In writ, wit and so much more
In Vanity Fair, actress Jennifer Lawrence finally speaks out and calls photo hacking a “sex crime” (12,792 shares and counting). "I was just so afraid. I didn't know how this would affect my career," Lawrence is quoted. "Literally too many good quotes to just pull out one," Huffington Post's Christopher Rosen concludes, but let's try anyway, shall we? "I didn't tell you that you could look at my naked body," Lawrence points out, a phrase being repeated and quoted all over Twitter. But Fusion's Felix Salmon initially didn't feel Jen's words jived with her actions. "Thanks for clearing that up, Jennifer," he tweeted, seeing irony in her words when juxtaposed with the accompanying photoshoot. After some Twitter backlash, however, Salmon retreated: "OK, apologies. My bad. Leaving it up for #shame purposes." And we respect that, Mr. Salmon.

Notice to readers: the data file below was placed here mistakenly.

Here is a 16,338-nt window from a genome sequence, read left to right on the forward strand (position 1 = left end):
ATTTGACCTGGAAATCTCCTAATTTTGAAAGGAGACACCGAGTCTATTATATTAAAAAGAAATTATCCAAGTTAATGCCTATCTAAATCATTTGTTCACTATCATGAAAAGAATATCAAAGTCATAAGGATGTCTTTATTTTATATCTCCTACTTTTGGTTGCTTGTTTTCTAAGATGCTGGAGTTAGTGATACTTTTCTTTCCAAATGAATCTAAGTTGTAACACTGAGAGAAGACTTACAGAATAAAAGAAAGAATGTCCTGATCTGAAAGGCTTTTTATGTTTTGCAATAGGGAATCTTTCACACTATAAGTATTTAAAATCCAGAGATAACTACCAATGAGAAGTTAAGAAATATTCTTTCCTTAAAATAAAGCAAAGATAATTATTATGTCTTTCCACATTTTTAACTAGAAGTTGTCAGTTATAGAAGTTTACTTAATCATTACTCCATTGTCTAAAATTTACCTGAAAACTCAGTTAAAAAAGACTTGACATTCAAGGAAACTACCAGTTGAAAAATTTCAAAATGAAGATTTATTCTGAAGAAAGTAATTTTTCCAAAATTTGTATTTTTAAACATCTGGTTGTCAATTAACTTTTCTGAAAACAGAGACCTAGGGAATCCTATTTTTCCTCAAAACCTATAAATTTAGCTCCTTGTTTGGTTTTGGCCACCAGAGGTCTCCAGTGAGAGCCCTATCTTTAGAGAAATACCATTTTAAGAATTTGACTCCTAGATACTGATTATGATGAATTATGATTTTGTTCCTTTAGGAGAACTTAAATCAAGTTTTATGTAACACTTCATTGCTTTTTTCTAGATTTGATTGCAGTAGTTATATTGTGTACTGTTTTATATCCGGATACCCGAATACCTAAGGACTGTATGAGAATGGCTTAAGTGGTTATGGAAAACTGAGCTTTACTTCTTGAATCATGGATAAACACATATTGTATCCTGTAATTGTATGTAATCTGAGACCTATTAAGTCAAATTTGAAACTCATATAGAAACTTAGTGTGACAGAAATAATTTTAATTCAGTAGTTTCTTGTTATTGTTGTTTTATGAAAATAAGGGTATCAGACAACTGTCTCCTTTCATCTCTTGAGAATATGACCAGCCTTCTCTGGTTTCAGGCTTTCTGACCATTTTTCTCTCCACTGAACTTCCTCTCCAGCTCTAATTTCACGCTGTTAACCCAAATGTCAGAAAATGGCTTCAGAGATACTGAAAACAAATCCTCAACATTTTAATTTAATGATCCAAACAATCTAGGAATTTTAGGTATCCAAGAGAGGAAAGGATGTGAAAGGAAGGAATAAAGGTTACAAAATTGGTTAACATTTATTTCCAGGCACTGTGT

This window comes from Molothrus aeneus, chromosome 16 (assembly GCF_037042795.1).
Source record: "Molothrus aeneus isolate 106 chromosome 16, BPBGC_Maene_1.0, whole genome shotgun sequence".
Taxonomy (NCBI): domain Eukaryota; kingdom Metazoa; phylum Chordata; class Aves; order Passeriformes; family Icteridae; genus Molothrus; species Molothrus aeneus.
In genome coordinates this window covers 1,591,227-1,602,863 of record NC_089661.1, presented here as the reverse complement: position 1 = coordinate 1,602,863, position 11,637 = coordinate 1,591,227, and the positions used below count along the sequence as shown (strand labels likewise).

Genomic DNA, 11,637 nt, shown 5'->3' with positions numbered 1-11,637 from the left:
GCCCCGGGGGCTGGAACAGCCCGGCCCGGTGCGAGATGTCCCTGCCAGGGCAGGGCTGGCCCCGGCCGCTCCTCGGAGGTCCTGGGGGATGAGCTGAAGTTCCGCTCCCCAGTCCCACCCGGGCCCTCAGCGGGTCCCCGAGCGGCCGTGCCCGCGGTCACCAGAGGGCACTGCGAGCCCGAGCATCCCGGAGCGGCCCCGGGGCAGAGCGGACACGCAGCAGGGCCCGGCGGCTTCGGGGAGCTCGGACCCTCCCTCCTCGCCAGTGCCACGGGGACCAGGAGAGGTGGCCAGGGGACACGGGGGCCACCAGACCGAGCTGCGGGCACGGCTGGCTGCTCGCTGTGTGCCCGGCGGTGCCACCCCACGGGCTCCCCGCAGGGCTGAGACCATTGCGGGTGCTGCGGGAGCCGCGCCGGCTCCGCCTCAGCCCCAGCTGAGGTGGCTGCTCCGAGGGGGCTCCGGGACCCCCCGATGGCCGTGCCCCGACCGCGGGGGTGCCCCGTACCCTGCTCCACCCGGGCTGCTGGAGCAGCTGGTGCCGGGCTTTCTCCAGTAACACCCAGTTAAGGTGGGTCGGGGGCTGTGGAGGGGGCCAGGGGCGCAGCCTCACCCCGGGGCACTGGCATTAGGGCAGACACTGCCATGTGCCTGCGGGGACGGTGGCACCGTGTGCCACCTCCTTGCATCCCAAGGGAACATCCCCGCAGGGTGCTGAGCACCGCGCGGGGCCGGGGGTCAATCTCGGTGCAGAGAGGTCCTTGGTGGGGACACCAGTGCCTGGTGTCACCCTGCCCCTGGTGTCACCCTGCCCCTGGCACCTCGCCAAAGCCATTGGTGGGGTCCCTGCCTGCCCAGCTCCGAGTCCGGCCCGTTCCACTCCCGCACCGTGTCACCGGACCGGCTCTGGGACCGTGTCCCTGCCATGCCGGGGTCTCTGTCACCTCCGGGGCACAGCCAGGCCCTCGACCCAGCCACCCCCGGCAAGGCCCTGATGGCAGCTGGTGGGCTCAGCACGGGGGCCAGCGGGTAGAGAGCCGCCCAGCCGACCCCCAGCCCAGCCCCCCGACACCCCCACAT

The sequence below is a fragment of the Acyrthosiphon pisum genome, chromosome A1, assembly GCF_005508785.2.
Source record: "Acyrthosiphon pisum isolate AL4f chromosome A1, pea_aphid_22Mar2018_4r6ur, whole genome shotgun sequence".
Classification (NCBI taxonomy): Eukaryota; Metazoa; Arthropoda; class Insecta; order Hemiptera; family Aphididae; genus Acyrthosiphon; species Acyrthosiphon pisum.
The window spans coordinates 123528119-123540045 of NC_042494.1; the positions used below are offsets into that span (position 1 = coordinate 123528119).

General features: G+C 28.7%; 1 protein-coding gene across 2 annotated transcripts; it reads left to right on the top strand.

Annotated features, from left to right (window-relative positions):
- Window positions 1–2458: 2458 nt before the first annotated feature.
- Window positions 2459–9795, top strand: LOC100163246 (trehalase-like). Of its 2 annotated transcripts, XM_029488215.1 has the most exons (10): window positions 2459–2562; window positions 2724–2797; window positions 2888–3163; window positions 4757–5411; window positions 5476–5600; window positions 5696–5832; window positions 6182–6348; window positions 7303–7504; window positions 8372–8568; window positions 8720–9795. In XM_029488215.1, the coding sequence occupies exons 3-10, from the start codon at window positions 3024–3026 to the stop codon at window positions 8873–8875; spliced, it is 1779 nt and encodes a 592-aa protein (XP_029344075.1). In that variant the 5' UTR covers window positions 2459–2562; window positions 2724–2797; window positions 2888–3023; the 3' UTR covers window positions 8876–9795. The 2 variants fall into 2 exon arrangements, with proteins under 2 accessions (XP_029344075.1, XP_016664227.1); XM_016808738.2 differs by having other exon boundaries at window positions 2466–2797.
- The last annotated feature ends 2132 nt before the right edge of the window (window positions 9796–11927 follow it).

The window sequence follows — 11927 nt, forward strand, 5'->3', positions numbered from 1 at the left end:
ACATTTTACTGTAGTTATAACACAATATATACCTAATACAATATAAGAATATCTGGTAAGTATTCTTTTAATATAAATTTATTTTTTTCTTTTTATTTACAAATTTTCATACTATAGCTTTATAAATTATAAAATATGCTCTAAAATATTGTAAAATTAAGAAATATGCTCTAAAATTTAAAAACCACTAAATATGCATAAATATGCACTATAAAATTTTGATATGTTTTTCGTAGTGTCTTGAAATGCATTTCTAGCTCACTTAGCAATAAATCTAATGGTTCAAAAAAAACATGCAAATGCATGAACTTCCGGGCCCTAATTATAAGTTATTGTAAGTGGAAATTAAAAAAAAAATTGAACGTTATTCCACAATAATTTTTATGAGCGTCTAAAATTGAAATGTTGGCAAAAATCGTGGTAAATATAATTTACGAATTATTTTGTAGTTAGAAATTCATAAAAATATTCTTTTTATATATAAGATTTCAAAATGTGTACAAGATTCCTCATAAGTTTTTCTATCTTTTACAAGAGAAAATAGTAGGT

Also filed under confessionals, Kathy Sierra opens up beautifully about trolls and doxxing in trouble at the Koolaid point (7,783 shares). Fusion's Anna Holmes calls it, "A profoundly upsetting piece by @seriouspony on the online abuse directed at women who dare speak their minds."
And making light of CNN's recent bizarre Ebola/ISIS comparison, the New Yorker investigates Ebola: What It Is (6,222 shares). A gem from within: "Some say Ebola is the Milosevic of West Nile virus. Others say Ebola is the Ku Klux Klan of paper cuts.”
Finally, in part two of the Reynolds Journalism Institute's ongoing study of Twitter and journalists, study author Alecia Swasy finds that journos are using the platform to build brand, visibility and job opportunities (32 shares). Despite an early reticence to adopt Twitter, most journalists reported getting hooked once they see how Twitter can help expand source lists and, occasionally, land better jobs. And who among us doesn't like all those things?